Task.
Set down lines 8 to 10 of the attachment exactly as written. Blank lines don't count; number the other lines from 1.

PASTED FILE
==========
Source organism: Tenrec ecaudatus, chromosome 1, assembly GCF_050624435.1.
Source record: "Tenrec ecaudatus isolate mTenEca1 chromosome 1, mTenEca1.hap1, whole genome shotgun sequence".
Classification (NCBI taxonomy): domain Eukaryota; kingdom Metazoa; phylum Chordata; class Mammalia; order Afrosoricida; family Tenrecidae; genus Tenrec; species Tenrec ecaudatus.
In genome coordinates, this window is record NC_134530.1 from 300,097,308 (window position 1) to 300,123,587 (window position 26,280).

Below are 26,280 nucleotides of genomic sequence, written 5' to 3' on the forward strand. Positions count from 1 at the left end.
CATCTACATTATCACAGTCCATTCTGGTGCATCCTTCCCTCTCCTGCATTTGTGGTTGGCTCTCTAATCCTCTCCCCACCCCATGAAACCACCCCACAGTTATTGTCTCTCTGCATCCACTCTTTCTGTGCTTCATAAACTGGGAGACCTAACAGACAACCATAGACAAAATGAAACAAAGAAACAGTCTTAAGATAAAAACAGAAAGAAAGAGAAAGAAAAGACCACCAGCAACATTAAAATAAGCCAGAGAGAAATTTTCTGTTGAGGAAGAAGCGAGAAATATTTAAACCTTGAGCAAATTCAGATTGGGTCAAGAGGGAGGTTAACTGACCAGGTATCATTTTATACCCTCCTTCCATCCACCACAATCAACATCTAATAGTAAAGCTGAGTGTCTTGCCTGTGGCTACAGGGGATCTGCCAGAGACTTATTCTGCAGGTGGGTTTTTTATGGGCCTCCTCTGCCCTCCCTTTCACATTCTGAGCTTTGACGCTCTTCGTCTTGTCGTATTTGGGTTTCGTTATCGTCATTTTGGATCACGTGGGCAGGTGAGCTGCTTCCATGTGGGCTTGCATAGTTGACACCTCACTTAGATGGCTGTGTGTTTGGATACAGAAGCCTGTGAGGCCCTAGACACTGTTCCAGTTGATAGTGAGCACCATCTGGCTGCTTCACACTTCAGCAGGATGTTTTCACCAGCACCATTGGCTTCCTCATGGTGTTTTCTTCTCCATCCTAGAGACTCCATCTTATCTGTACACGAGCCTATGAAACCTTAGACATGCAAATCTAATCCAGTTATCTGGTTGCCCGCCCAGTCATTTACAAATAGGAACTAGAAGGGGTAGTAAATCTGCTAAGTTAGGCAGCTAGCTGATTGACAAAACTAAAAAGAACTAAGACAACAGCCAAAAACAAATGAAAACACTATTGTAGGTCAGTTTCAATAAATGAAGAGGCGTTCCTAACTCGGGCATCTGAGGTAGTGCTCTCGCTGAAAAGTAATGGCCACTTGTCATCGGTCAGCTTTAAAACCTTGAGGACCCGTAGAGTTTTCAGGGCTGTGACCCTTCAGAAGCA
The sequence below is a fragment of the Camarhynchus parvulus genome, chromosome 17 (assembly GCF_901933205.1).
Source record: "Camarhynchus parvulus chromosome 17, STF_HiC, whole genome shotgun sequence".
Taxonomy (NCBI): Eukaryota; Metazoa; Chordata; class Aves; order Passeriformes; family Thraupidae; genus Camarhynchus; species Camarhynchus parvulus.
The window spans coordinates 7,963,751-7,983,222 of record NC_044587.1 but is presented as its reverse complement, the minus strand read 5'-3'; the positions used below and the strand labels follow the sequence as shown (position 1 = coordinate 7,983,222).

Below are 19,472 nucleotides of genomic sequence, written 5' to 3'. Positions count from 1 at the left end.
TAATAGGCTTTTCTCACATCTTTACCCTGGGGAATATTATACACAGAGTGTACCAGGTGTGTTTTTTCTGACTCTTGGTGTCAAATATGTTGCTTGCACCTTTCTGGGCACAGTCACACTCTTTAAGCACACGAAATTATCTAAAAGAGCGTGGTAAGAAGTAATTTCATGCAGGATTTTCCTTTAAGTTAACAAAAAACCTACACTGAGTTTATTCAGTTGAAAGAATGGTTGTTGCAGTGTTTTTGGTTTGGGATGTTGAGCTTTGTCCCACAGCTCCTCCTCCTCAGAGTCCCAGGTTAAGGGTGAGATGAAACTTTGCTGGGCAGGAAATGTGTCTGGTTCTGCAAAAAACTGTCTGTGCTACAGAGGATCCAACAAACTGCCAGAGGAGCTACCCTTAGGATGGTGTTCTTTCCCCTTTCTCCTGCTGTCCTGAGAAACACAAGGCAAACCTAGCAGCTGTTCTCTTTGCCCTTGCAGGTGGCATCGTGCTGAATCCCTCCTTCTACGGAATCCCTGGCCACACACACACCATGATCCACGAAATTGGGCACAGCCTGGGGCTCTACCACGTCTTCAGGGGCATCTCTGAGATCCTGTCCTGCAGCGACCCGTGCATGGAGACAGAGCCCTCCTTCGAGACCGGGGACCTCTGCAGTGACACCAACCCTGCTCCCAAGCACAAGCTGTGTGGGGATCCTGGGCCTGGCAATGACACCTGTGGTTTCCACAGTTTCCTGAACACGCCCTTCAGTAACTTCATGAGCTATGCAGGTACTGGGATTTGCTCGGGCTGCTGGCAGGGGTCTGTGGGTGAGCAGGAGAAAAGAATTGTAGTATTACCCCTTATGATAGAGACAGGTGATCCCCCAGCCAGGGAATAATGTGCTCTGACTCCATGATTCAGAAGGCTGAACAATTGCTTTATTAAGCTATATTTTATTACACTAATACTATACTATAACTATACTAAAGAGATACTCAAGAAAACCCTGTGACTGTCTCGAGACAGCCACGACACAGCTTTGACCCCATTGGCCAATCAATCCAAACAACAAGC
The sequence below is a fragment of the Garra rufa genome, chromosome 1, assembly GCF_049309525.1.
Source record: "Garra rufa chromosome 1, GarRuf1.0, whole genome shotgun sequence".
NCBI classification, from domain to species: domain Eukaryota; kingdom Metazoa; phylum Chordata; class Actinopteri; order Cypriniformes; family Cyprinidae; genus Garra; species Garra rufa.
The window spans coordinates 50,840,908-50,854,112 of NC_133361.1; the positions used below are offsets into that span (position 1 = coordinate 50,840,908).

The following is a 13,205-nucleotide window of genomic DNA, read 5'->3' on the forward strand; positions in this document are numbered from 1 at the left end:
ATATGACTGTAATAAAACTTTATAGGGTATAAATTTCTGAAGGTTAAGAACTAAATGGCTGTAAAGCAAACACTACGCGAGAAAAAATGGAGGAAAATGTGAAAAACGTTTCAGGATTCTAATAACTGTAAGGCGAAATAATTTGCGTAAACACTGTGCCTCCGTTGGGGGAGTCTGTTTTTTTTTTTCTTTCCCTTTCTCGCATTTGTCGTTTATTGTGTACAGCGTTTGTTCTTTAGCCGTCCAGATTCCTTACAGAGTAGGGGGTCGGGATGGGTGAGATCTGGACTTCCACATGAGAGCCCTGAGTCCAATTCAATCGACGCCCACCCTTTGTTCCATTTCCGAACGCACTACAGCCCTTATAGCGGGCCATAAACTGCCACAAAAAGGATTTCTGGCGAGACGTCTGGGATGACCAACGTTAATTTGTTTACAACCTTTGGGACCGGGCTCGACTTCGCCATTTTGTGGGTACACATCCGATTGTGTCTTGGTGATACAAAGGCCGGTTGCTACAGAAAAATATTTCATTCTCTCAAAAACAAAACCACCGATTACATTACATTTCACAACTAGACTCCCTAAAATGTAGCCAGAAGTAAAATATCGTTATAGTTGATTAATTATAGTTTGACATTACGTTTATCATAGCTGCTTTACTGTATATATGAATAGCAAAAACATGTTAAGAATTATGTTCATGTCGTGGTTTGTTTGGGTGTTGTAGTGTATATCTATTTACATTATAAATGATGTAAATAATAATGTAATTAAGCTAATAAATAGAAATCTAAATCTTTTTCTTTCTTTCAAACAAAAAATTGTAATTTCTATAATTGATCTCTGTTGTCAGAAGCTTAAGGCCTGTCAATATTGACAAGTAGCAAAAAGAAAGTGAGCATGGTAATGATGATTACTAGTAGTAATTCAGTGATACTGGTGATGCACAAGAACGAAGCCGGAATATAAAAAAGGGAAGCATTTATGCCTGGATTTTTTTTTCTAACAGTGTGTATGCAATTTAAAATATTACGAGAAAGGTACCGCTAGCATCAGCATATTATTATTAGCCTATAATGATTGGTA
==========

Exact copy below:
Source record: "Camarhynchus parvulus chromosome 17, STF_HiC, whole genome shotgun sequence".
Taxonomy (NCBI): Eukaryota; Metazoa; Chordata; class Aves; order Passeriformes; family Thraupidae; genus Camarhynchus; species Camarhynchus parvulus.
The window spans coordinates 7,963,751-7,983,222 of record NC_044587.1 but is presented as its reverse complement, the minus strand read 5'-3'; the positions used below and the strand labels follow the sequence as shown (position 1 = coordinate 7,983,222).